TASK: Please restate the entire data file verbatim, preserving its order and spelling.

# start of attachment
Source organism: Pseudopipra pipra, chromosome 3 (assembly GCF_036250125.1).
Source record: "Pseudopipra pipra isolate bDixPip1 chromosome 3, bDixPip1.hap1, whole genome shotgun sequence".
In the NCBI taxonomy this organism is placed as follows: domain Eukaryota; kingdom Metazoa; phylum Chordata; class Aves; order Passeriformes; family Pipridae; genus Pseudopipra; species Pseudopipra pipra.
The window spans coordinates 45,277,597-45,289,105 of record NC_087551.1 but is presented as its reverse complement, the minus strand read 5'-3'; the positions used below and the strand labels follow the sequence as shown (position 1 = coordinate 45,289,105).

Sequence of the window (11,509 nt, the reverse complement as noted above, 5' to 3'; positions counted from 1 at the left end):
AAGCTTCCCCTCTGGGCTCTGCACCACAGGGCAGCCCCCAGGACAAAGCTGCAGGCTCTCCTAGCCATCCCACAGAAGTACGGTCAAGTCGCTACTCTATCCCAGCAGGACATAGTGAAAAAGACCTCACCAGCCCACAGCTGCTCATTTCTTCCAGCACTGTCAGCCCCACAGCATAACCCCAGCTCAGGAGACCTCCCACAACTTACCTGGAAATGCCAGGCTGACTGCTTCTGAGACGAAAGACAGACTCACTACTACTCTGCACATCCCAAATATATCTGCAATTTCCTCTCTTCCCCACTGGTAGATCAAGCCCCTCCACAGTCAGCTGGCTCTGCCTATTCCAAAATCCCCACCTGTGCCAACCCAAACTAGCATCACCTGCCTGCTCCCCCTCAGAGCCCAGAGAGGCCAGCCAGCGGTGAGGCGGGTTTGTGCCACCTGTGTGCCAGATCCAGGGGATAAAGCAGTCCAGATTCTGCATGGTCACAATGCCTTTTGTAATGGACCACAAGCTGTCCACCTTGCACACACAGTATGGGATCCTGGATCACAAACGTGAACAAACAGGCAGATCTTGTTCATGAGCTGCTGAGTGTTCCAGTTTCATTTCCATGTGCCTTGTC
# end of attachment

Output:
Source organism: Pseudopipra pipra, chromosome 3 (assembly GCF_036250125.1).
Source record: "Pseudopipra pipra isolate bDixPip1 chromosome 3, bDixPip1.hap1, whole genome shotgun sequence".
In the NCBI taxonomy this organism is placed as follows: domain Eukaryota; kingdom Metazoa; phylum Chordata; class Aves; order Passeriformes; family Pipridae; genus Pseudopipra; species Pseudopipra pipra.
The window spans coordinates 45,277,597-45,289,105 of record NC_087551.1 but is presented as its reverse complement, the minus strand read 5'-3'; the positions used below and the strand labels follow the sequence as shown (position 1 = coordinate 45,289,105).

Sequence of the window (11,509 nt, the reverse complement as noted above, 5' to 3'; positions counted from 1 at the left end):
AAGCTTCCCCTCTGGGCTCTGCACCACAGGGCAGCCCCCAGGACAAAGCTGCAGGCTCTCCTAGCCATCCCACAGAAGTACGGTCAAGTCGCTACTCTATCCCAGCAGGACATAGTGAAAAAGACCTCACCAGCCCACAGCTGCTCATTTCTTCCAGCACTGTCAGCCCCACAGCATAACCCCAGCTCAGGAGACCTCCCACAACTTACCTGGAAATGCCAGGCTGACTGCTTCTGAGACGAAAGACAGACTCACTACTACTCTGCACATCCCAAATATATCTGCAATTTCCTCTCTTCCCCACTGGTAGATCAAGCCCCTCCACAGTCAGCTGGCTCTGCCTATTCCAAAATCCCCACCTGTGCCAACCCAAACTAGCATCACCTGCCTGCTCCCCCTCAGAGCCCAGAGAGGCCAGCCAGCGGTGAGGCGGGTTTGTGCCACCTGTGTGCCAGATCCAGGGGATAAAGCAGTCCAGATTCTGCATGGTCACAATGCCTTTTGTAATGGACCACAAGCTGTCCACCTTGCACACACAGTATGGGATCCTGGATCACAAACGTGAACAAACAGGCAGATCTTGTTCATGAGCTGCTGAGTGTTCCAGTTTCATTTCCATGTGCCTTGTC